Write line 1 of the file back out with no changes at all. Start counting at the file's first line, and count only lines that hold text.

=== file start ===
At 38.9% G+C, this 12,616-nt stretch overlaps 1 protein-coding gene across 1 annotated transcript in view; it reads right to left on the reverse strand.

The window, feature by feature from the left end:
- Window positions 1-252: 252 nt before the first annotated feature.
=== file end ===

At 38.9% G+C, this 12,616-nt stretch overlaps 1 protein-coding gene across 1 annotated transcript in view; it reads right to left on the reverse strand.